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Posts Tagged ‘401K’

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In 2004 the State of Oregon decided to isolate the “employee contribution” part of PERS and put these amounts into what are called IAP (Individual Account Program) accounts. These 200,000 IAP accounts are essentially a defined contribution program, not unlike a 401K, for which members earn returns based upon market results with no guaranteed rate of return.

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Pulitzer Prize winning reporter and senior editor Mark Maremont of the WSJ wrote the following two stories, explaining how Presidential Candidate Mitt Romney built his IRA to as much as $100 million. Both stories were based upon original Parish & Company analysis.  The purpose of this analysis is not to directly disparage Romney but rather note that his conduct with respect to this scheme is worthy of discussion.

1) Bain Gave Staff Way to Swell IRA’s by Investing in Deals, Wall Street Journal, March 28, 2012

2) Bain Capital’s Unusually Young Retirement Rollover Age of 23, Wall Street Journal, April 2, 2012

The reason these stories are significant is that during Presidential Candidate Mitt Romney’s tenure at Bain, employees were able to use a special scheme, outlined in detail by Maremont of the Wall Street Journal, to put undervalued Bain related partnership investments into their SEP-IRA accounts, thereby going far above annual contribution limits afforded other taxpayers.   Some argue this is aggressive financial engineering while others argue it is outright tax fraud.  At a minimum it certainly has ignited a debate regarding fairness.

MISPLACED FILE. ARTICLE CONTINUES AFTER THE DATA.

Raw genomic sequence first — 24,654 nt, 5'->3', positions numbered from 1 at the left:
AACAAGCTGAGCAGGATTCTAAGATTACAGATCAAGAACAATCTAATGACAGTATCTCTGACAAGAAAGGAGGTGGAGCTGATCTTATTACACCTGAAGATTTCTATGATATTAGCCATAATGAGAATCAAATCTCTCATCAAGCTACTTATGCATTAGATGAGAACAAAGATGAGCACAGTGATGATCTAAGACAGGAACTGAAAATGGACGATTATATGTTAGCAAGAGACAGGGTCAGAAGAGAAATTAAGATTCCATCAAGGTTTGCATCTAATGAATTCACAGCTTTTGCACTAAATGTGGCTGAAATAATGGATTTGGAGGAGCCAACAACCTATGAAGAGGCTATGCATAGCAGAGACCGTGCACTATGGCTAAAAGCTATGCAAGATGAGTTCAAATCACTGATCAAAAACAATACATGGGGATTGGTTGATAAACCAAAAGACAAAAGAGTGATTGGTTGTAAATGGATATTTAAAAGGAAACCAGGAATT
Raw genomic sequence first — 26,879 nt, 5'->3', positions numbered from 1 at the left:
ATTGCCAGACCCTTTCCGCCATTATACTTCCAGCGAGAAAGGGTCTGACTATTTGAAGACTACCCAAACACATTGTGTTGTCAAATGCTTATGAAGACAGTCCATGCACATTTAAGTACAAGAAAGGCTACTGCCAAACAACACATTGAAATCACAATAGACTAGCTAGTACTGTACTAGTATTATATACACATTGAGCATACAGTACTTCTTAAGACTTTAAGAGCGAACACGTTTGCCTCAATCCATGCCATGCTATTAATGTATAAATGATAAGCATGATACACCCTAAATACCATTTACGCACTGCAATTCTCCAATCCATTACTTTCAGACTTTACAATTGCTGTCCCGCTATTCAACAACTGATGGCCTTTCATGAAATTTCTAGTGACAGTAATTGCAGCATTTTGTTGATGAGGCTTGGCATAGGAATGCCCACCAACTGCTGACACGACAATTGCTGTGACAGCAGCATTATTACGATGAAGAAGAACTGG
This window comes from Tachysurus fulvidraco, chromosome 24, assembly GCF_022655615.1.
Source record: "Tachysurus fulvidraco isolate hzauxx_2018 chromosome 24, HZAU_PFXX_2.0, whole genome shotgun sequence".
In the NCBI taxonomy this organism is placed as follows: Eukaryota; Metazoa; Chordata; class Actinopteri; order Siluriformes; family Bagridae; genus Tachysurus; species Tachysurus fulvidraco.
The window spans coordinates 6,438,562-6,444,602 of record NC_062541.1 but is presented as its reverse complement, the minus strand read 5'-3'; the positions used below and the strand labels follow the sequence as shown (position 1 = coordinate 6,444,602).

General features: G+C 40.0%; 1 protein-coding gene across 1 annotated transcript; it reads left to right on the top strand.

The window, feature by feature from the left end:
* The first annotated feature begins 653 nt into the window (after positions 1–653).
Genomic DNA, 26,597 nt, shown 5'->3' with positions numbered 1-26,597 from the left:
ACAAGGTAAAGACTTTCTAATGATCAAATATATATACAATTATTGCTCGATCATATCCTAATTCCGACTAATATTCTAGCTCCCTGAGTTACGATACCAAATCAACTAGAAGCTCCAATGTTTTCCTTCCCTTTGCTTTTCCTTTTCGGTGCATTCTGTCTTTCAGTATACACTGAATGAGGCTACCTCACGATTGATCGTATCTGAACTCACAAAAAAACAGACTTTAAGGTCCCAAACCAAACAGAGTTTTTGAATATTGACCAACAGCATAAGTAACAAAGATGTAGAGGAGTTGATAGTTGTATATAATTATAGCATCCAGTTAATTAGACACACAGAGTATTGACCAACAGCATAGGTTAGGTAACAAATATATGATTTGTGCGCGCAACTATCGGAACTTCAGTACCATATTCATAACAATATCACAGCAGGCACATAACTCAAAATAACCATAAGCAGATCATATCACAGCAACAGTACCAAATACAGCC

When Romney first ran for President in 2008 the law firm that handles his blind trusts, Ropes & Gray, also crafted a new pension plan for Bain Capital. Unlike the previous plan, the new plan allows the firm to hide the same scheme set up by Romney.   The problem is that this appears to be garden variety tax fraud in clear violation of important retirement plan rules.  A fraud enabled by one key provision, an official retirement rollover age of 23.

Bain’s use of an official retirement age of 23 essentially allows all existing employees, each year, to act as if they are doing a retirement related rollover from their profit sharing to IRA accounts outside the ERISA regulatory umbrella.  Of course, if I or most businesses had 23 as an official retirement age the IRS would laugh and shred the plan. (more…)

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